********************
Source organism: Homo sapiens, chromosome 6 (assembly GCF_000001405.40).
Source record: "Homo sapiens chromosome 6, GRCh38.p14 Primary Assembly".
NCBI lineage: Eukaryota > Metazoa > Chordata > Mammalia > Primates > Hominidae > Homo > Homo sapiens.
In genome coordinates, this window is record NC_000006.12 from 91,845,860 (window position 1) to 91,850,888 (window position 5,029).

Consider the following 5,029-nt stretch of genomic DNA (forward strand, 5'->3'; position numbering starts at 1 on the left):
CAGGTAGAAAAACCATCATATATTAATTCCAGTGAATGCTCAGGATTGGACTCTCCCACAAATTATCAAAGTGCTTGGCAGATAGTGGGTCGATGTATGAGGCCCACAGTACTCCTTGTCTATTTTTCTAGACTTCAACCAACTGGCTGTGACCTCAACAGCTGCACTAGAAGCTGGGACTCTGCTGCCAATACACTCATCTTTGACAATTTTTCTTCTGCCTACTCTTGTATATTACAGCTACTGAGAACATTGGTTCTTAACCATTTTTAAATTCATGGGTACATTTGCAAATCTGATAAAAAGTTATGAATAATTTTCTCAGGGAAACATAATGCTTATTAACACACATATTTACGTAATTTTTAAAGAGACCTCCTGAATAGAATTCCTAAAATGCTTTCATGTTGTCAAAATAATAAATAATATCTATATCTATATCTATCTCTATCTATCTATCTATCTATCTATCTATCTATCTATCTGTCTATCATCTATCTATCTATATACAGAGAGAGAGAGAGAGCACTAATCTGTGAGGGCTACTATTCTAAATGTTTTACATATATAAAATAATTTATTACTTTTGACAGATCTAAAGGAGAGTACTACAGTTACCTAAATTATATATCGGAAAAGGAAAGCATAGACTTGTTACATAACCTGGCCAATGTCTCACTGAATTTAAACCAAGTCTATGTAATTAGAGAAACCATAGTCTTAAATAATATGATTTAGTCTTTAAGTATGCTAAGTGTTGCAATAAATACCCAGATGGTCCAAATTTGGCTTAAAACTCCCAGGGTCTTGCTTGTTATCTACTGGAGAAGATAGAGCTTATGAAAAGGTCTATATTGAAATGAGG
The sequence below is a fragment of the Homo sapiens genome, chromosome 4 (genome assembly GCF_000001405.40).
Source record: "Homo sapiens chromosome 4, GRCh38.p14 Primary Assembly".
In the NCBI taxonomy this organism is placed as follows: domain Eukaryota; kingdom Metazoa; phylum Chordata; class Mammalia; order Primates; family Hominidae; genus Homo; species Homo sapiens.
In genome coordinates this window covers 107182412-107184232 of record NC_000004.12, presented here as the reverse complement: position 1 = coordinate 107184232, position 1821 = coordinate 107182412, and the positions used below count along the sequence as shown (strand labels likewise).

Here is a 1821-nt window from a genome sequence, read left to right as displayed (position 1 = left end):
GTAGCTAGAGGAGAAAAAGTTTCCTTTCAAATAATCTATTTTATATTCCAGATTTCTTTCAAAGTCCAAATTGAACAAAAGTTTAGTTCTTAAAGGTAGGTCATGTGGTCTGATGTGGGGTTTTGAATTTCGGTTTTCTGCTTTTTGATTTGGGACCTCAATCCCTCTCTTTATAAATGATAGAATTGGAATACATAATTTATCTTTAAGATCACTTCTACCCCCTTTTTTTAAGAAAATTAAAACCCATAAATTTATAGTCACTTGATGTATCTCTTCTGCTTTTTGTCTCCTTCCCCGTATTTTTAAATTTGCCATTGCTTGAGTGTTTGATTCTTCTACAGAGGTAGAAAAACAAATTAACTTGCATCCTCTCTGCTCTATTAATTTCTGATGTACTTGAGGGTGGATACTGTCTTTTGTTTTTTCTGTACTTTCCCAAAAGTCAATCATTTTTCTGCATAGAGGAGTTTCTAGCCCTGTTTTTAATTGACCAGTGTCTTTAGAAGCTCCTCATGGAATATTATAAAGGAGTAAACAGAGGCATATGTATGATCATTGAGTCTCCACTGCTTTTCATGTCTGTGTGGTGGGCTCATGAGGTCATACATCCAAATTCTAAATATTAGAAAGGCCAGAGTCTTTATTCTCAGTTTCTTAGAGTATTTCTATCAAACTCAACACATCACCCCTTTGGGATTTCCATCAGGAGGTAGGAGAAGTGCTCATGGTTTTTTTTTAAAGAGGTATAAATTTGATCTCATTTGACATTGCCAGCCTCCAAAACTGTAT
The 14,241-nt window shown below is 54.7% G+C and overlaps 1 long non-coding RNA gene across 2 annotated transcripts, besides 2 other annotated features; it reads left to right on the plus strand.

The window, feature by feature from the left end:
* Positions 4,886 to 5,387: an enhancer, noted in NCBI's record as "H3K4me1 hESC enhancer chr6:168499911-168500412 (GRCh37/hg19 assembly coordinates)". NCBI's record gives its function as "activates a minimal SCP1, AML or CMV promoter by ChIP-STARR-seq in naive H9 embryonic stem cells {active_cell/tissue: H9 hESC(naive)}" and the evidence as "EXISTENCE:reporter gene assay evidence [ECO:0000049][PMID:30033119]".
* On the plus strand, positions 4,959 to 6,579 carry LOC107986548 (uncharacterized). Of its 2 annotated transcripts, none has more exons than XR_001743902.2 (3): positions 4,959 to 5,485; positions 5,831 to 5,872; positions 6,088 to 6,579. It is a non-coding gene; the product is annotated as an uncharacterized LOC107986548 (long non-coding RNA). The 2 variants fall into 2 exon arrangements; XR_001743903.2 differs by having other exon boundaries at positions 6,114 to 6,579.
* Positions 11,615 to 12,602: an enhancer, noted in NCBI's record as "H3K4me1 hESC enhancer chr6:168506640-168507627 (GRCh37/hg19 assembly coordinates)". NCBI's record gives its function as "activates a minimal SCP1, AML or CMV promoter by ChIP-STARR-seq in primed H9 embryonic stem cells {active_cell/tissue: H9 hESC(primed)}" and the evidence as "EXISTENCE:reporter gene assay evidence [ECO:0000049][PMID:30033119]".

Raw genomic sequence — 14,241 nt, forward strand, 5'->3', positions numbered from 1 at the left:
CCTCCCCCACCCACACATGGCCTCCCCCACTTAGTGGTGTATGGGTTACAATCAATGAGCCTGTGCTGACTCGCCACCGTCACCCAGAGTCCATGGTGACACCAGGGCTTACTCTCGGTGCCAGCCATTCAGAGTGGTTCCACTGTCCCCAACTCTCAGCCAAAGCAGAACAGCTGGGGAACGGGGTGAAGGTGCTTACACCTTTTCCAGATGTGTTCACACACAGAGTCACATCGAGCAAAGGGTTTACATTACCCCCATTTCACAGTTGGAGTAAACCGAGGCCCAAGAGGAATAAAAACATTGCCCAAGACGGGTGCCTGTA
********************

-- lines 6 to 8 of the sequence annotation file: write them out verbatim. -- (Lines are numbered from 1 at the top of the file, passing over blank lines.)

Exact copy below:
CAGGTAGAAAAACCATCATATATTAATTCCAGTGAATGCTCAGGATTGGACTCTCCCACAAATTATCAAAGTGCTTGGCAGATAGTGGGTCGATGTATGAGGCCCACAGTACTCCTTGTCTATTTTTCTAGACTTCAACCAACTGGCTGTGACCTCAACAGCTGCACTAGAAGCTGGGACTCTGCTGCCAATACACTCATCTTTGACAATTTTTCTTCTGCCTACTCTTGTATATTACAGCTACTGAGAACATTGGTTCTTAACCATTTTTAAATTCATGGGTACATTTGCAAATCTGATAAAAAGTTATGAATAATTTTCTCAGGGAAACATAATGCTTATTAACACACATATTTACGTAATTTTTAAAGAGACCTCCTGAATAGAATTCCTAAAATGCTTTCATGTTGTCAAAATAATAAATAATATCTATATCTATATCTATCTCTATCTATCTATCTATCTATCTATCTATCTATCTATCTGTCTATCATCTATCTATCTATATACAGAGAGAGAGAGAGAGCACTAATCTGTGAGGGCTACTATTCTAAATGTTTTACATATATAAAATAATTTATTACTTTTGACAGATCTAAAGGAGAGTACTACAGTTACCTAAATTATATATCGGAAAAGGAAAGCATAGACTTGTTACATAACCTGGCCAATGTCTCACTGAATTTAAACCAAGTCTATGTAATTAGAGAAACCATAGTCTTAAATAATATGATTTAGTCTTTAAGTATGCTAAGTGTTGCAATAAATACCCAGATGGTCCAAATTTGGCTTAAAACTCCCAGGGTCTTGCTTGTTATCTACTGGAGAAGATAGAGCTTATGAAAAGGTCTATATTGAAATGAGG
The sequence below is a fragment of the Homo sapiens genome, chromosome 4 (genome assembly GCF_000001405.40).
Source record: "Homo sapiens chromosome 4, GRCh38.p14 Primary Assembly".